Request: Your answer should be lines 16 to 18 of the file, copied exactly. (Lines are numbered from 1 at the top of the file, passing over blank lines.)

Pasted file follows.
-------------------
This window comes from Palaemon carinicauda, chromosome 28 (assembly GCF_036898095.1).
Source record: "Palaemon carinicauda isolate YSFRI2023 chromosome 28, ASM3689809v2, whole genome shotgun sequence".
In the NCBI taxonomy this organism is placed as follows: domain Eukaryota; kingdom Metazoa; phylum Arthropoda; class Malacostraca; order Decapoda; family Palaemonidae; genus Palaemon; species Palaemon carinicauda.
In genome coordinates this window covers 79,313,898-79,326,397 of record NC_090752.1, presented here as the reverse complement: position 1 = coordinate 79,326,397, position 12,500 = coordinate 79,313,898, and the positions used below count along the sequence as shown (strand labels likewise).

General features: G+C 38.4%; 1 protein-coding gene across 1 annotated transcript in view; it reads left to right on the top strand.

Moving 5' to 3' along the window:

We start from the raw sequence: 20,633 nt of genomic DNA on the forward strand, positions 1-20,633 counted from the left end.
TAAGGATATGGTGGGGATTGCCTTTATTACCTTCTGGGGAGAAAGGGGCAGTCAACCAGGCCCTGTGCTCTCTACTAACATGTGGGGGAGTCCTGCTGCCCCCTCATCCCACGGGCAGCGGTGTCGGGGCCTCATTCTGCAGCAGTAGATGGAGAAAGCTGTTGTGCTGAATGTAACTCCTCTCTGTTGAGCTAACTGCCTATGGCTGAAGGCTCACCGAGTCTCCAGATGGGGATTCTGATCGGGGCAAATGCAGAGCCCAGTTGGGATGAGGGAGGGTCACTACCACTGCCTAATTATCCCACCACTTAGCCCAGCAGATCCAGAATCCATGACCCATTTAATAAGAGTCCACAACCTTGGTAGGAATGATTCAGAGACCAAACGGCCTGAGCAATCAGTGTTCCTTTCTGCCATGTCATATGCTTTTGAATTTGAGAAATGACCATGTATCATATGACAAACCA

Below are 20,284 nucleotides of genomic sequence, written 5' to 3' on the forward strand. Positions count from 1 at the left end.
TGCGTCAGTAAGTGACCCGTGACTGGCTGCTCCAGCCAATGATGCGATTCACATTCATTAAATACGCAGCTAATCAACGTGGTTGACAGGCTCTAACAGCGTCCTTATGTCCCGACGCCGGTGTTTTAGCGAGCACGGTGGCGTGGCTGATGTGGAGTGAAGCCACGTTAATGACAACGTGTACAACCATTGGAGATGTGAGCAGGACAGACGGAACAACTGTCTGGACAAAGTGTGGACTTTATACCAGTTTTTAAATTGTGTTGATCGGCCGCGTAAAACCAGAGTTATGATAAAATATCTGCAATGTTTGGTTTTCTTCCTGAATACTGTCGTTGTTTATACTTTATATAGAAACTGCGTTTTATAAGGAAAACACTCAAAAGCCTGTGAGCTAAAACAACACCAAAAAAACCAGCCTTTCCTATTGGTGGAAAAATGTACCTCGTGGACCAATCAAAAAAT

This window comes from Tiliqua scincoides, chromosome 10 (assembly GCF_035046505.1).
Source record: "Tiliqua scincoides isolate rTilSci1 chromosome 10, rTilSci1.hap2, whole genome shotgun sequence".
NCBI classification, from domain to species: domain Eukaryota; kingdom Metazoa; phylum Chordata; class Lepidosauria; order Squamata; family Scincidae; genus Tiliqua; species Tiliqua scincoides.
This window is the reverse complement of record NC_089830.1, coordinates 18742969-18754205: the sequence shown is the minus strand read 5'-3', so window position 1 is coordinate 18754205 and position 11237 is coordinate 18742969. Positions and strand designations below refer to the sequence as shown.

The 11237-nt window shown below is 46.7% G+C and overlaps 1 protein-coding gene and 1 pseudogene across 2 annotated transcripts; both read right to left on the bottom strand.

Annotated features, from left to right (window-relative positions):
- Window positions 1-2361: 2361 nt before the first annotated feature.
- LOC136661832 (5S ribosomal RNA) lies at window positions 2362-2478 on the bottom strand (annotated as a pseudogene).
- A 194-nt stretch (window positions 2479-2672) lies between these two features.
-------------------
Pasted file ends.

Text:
Annotated features, from left to right (window-relative positions):
- Window positions 1-2361: 2361 nt before the first annotated feature.
- LOC136661832 (5S ribosomal RNA) lies at window positions 2362-2478 on the bottom strand (annotated as a pseudogene).